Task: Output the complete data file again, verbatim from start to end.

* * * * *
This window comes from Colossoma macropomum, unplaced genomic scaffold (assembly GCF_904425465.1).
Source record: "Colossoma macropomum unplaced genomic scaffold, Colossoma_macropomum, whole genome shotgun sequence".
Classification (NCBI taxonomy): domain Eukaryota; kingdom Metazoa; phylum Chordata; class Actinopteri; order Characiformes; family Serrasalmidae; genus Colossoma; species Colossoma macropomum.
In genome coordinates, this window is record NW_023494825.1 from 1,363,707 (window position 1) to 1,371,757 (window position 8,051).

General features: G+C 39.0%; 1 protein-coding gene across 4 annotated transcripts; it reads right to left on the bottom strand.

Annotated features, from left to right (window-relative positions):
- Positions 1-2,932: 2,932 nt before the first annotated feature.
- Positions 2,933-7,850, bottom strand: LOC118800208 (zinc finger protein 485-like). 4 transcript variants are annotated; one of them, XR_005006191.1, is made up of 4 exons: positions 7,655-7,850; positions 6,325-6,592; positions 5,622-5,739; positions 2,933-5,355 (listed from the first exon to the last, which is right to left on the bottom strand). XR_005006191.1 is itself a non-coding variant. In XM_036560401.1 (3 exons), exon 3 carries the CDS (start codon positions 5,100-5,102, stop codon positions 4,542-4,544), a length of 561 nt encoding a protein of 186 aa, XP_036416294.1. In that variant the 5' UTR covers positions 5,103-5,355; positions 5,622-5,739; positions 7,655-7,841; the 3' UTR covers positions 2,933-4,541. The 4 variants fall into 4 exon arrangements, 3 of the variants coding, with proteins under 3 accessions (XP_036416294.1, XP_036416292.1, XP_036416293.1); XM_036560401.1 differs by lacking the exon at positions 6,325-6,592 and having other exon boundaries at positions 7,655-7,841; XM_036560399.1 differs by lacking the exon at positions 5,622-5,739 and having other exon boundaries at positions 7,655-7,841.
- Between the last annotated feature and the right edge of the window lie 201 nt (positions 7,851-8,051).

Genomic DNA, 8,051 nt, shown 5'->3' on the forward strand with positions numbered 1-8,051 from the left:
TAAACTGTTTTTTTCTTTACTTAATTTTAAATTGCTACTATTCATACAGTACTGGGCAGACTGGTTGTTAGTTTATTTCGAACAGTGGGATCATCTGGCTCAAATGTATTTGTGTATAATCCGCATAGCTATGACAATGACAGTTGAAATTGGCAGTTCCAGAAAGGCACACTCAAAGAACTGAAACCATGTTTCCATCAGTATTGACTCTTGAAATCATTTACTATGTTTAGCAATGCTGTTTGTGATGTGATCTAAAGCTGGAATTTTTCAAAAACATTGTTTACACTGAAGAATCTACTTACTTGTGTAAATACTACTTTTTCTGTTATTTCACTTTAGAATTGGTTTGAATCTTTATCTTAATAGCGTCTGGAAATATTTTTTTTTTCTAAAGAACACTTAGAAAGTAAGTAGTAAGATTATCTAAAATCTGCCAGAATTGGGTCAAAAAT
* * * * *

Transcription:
This window comes from Colossoma macropomum, unplaced genomic scaffold (assembly GCF_904425465.1).
Source record: "Colossoma macropomum unplaced genomic scaffold, Colossoma_macropomum, whole genome shotgun sequence".
Classification (NCBI taxonomy): domain Eukaryota; kingdom Metazoa; phylum Chordata; class Actinopteri; order Characiformes; family Serrasalmidae; genus Colossoma; species Colossoma macropomum.
In genome coordinates, this window is record NW_023494825.1 from 1,363,707 (window position 1) to 1,371,757 (window position 8,051).

General features: G+C 39.0%; 1 protein-coding gene across 4 annotated transcripts; it reads right to left on the bottom strand.

Annotated features, from left to right (window-relative positions):
- Positions 1-2,932: 2,932 nt before the first annotated feature.
- Positions 2,933-7,850, bottom strand: LOC118800208 (zinc finger protein 485-like). 4 transcript variants are annotated; one of them, XR_005006191.1, is made up of 4 exons: positions 7,655-7,850; positions 6,325-6,592; positions 5,622-5,739; positions 2,933-5,355 (listed from the first exon to the last, which is right to left on the bottom strand). XR_005006191.1 is itself a non-coding variant. In XM_036560401.1 (3 exons), exon 3 carries the CDS (start codon positions 5,100-5,102, stop codon positions 4,542-4,544), a length of 561 nt encoding a protein of 186 aa, XP_036416294.1. In that variant the 5' UTR covers positions 5,103-5,355; positions 5,622-5,739; positions 7,655-7,841; the 3' UTR covers positions 2,933-4,541. The 4 variants fall into 4 exon arrangements, 3 of the variants coding, with proteins under 3 accessions (XP_036416294.1, XP_036416292.1, XP_036416293.1); XM_036560401.1 differs by lacking the exon at positions 6,325-6,592 and having other exon boundaries at positions 7,655-7,841; XM_036560399.1 differs by lacking the exon at positions 5,622-5,739 and having other exon boundaries at positions 7,655-7,841.
- Between the last annotated feature and the right edge of the window lie 201 nt (positions 7,851-8,051).

Genomic DNA, 8,051 nt, shown 5'->3' on the forward strand with positions numbered 1-8,051 from the left:
TAAACTGTTTTTTTCTTTACTTAATTTTAAATTGCTACTATTCATACAGTACTGGGCAGACTGGTTGTTAGTTTATTTCGAACAGTGGGATCATCTGGCTCAAATGTATTTGTGTATAATCCGCATAGCTATGACAATGACAGTTGAAATTGGCAGTTCCAGAAAGGCACACTCAAAGAACTGAAACCATGTTTCCATCAGTATTGACTCTTGAAATCATTTACTATGTTTAGCAATGCTGTTTGTGATGTGATCTAAAGCTGGAATTTTTCAAAAACATTGTTTACACTGAAGAATCTACTTACTTGTGTAAATACTACTTTTTCTGTTATTTCACTTTAGAATTGGTTTGAATCTTTATCTTAATAGCGTCTGGAAATATTTTTTTTTTCTAAAGAACACTTAGAAAGTAAGTAGTAAGATTATCTAAAATCTGCCAGAATTGGGTCAAAAAT